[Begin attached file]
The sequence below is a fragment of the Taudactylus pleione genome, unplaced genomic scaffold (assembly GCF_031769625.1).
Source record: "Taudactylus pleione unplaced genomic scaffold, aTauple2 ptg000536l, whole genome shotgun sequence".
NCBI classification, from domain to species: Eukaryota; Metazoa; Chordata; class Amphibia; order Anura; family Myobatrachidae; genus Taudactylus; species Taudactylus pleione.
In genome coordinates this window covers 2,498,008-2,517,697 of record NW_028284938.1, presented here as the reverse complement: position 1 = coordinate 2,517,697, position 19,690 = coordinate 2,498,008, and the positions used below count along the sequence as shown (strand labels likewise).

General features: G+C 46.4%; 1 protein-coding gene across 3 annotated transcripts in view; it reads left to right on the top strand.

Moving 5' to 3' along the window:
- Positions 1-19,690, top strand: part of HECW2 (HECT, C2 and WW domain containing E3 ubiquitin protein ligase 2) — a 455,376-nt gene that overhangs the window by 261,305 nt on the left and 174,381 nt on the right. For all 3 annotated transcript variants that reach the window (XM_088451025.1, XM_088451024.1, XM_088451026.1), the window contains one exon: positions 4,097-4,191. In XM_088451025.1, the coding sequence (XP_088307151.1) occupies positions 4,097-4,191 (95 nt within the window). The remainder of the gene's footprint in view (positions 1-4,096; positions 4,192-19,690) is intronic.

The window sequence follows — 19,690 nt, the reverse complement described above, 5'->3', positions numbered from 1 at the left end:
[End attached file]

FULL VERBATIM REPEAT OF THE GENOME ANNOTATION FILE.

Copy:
The sequence below is a fragment of the Taudactylus pleione genome, unplaced genomic scaffold (assembly GCF_031769625.1).
Source record: "Taudactylus pleione unplaced genomic scaffold, aTauple2 ptg000536l, whole genome shotgun sequence".
NCBI classification, from domain to species: Eukaryota; Metazoa; Chordata; class Amphibia; order Anura; family Myobatrachidae; genus Taudactylus; species Taudactylus pleione.
In genome coordinates this window covers 2,498,008-2,517,697 of record NW_028284938.1, presented here as the reverse complement: position 1 = coordinate 2,517,697, position 19,690 = coordinate 2,498,008, and the positions used below count along the sequence as shown (strand labels likewise).

General features: G+C 46.4%; 1 protein-coding gene across 3 annotated transcripts in view; it reads left to right on the top strand.

Moving 5' to 3' along the window:
- Positions 1-19,690, top strand: part of HECW2 (HECT, C2 and WW domain containing E3 ubiquitin protein ligase 2) — a 455,376-nt gene that overhangs the window by 261,305 nt on the left and 174,381 nt on the right. For all 3 annotated transcript variants that reach the window (XM_088451025.1, XM_088451024.1, XM_088451026.1), the window contains one exon: positions 4,097-4,191. In XM_088451025.1, the coding sequence (XP_088307151.1) occupies positions 4,097-4,191 (95 nt within the window). The remainder of the gene's footprint in view (positions 1-4,096; positions 4,192-19,690) is intronic.

The window sequence follows — 19,690 nt, the reverse complement described above, 5'->3', positions numbered from 1 at the left end: